Answer: Two new bivalent COVID boosters have recently been approved: a Pfizer booster for individuals 5-11 years old and a Moderna booster for those 6-11 years old. Please note that the dose for children 5-11 years old is smaller than the dose we already offer for adolescents 12 years and older.
Answer: Monovalent means that the vaccine targets only one strain of a virus. In the case of COVID, the monovalent vaccine targets the original strain of the COVID-19 virus only. Monovalent must be used for the primary series of a COVID vaccine.
Bivalent means that the vaccine targets both the original strain of COVID-19 and the BA.4/BA.5 strains of the omicron variant. It is designed to boost immunity to both the original strain and the strain currently circulating in the community. Bivalent is only available as a booster dose in individuals 5 years and older. Bivalent shots will replace the monovalent vaccine as a booster because, like seasonal flu vaccines, it targets the current COVID variants.
Answer: Individuals 5 years and older are eligible to receive the new Pfizer booster if they completed their primary series of a COVID vaccine and it has been at least 2 months since their last dose of the vaccine. If your child (5+) has already received one booster dose, they are eligible to receive this new booster if it has been at least 2 months since their first booster.
Answer: We offer the Pfizer bivalent COVID booster for 5+ year old patients at scheduled Well Child Check-ups and follow-up visits. We are also planning a drive-thru event on November 5th for 5-11 year old patients to receive the Pfizer bivalent COVID booster.
Additionally, we offer COVID vaccine only appointments for established Allegro patients on Wednesday afternoons at our administration building. Please be aware that availability is currently very limited on these Wednesdays due to increased demand and limited staffing.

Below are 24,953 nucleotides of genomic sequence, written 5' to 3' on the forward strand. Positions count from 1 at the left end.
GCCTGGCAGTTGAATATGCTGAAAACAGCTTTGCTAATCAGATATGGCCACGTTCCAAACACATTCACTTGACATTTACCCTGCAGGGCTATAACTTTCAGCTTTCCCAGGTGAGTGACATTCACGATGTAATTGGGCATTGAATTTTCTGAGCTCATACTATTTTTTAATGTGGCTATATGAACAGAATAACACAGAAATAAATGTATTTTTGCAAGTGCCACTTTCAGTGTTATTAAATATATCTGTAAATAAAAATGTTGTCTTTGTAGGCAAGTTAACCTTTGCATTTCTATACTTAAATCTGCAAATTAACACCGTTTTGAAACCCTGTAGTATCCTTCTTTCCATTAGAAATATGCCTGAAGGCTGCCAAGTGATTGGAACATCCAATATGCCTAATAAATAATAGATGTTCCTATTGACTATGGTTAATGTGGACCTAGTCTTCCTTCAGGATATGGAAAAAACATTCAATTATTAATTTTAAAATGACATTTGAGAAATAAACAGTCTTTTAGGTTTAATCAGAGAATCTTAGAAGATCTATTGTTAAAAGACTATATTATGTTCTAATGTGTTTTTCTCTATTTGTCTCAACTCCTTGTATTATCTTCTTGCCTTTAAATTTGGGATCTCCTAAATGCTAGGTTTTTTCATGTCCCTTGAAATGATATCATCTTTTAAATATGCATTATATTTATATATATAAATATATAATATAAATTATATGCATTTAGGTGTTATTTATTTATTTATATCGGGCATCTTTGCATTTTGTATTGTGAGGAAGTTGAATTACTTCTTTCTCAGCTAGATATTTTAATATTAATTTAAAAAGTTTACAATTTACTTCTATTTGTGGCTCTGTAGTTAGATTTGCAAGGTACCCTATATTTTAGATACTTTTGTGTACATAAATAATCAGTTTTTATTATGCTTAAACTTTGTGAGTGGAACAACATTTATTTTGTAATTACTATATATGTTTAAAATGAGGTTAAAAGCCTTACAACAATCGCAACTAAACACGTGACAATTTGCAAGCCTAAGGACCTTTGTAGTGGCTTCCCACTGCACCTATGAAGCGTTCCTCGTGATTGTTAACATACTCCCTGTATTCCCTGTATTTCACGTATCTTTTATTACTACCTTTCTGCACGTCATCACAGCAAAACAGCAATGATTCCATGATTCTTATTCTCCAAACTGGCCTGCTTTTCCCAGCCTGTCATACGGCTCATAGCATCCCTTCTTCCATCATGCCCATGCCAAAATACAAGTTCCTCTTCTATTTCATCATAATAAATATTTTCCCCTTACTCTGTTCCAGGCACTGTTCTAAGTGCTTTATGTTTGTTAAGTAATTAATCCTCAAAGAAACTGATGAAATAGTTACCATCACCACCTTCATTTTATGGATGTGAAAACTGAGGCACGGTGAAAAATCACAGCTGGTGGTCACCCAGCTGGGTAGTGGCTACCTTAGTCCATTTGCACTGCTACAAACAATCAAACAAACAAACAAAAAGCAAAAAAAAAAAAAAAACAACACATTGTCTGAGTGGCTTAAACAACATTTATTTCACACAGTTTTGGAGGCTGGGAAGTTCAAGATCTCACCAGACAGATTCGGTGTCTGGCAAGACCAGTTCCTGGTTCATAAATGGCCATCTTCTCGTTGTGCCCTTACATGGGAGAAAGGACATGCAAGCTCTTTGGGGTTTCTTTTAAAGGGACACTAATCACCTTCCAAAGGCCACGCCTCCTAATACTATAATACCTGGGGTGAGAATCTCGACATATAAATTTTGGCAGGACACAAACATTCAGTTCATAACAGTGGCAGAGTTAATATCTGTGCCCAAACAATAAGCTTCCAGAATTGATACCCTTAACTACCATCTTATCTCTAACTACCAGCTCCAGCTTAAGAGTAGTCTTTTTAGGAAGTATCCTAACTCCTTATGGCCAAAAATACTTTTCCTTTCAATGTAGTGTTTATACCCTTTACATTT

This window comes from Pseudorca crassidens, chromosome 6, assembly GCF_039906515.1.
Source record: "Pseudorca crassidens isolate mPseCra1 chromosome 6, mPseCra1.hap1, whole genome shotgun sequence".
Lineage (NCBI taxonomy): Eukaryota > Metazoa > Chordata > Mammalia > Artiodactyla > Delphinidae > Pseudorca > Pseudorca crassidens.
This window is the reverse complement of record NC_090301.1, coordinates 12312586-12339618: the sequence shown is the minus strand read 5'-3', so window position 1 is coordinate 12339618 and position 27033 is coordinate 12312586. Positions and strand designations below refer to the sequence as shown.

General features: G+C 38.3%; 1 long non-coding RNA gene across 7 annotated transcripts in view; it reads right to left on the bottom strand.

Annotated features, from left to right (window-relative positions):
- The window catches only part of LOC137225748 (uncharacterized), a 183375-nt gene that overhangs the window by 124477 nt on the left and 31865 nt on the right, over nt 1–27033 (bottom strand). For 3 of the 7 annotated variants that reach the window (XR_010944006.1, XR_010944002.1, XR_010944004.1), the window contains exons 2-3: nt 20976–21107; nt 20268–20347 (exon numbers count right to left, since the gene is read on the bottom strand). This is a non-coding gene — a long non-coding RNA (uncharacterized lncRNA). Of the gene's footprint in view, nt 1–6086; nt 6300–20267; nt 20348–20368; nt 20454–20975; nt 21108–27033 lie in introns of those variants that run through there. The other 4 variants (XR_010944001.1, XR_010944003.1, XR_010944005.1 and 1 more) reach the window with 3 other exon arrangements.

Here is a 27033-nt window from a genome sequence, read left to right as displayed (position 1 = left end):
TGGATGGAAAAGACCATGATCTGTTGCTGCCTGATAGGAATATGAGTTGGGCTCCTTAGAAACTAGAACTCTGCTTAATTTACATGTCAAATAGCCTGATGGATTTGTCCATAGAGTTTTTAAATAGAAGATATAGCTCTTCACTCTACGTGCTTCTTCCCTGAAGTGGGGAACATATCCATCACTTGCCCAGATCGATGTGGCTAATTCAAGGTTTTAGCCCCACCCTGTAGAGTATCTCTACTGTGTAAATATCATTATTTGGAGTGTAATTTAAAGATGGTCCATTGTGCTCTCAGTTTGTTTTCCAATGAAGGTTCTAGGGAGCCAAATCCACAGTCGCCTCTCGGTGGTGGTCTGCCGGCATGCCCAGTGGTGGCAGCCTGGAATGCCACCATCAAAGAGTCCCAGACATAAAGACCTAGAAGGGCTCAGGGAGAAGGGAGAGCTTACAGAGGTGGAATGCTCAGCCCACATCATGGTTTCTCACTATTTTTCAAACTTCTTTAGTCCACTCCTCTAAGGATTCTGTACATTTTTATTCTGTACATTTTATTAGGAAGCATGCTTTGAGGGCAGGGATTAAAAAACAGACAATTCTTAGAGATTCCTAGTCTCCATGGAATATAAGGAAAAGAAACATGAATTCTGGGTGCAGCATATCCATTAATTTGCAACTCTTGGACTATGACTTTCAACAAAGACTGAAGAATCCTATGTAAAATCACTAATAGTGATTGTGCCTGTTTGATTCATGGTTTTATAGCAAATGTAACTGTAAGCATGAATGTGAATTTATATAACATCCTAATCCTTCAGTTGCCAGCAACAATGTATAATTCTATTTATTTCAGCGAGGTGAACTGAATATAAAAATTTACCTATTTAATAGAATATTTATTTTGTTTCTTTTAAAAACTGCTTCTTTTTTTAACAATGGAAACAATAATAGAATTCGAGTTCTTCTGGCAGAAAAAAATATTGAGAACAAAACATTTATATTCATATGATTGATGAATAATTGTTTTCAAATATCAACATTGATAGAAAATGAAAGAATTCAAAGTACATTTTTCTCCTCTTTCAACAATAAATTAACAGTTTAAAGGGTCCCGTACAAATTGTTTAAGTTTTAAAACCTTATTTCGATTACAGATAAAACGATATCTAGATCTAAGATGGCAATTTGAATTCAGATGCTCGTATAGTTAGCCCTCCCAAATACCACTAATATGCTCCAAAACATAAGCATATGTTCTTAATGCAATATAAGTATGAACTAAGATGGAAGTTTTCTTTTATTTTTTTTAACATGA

Answer: Yes. It is safe for your child to receive the new bivalent booster as soon as their isolation period from COVID infection has ended.
Answer: It depends on your child and family’s risk factors. There is some evidence that waiting 3 months after infection produces a better immune response if your child has no risk factors. For patients who are immune suppressed, have chronic health conditions, or live with someone who is high-risk, it is better to not risk reinfection at all during the holiday season than to wait too long. We recommend high-risk children get a booster as soon as possible.
Answer: Your child should get their COVID booster at least two weeks prior to any travel or high-risk indoor gathering. Immunity after a booster vaccine is expected to last at least several months.
Answer: No. Children under the age of 12 will get a smaller dose than adolescents and adults do.
Answer: No. Individuals 5 years and older must have completed their primary series of a monovalent COVID vaccine in order to be eligible to receive the new bivalent COVID booster.
Answer: Yes! We are offering a Drive-Thru Bivalent COVID Booster Clinic for children 5-11 years old on November 5th. Scheduling is available on our Schedule a Visit page.
Answer: Yes. Like all COVID vaccines, the new bivalent boosters are safe to get at the same time as any other routine childhood vaccination.
Answer: Yes. The bivalent booster is now offered at most local pharmacies and at Seattle Children's Hospital. Visit the Vaccine Locator to find an appointment in your area.
Answer: The FDA no longer authorizes the use of the original, monovalent Pfizer or Moderna vaccines to be used as booster doses in individuals 5+ years old for Pfizer and 6+ years old for Moderna.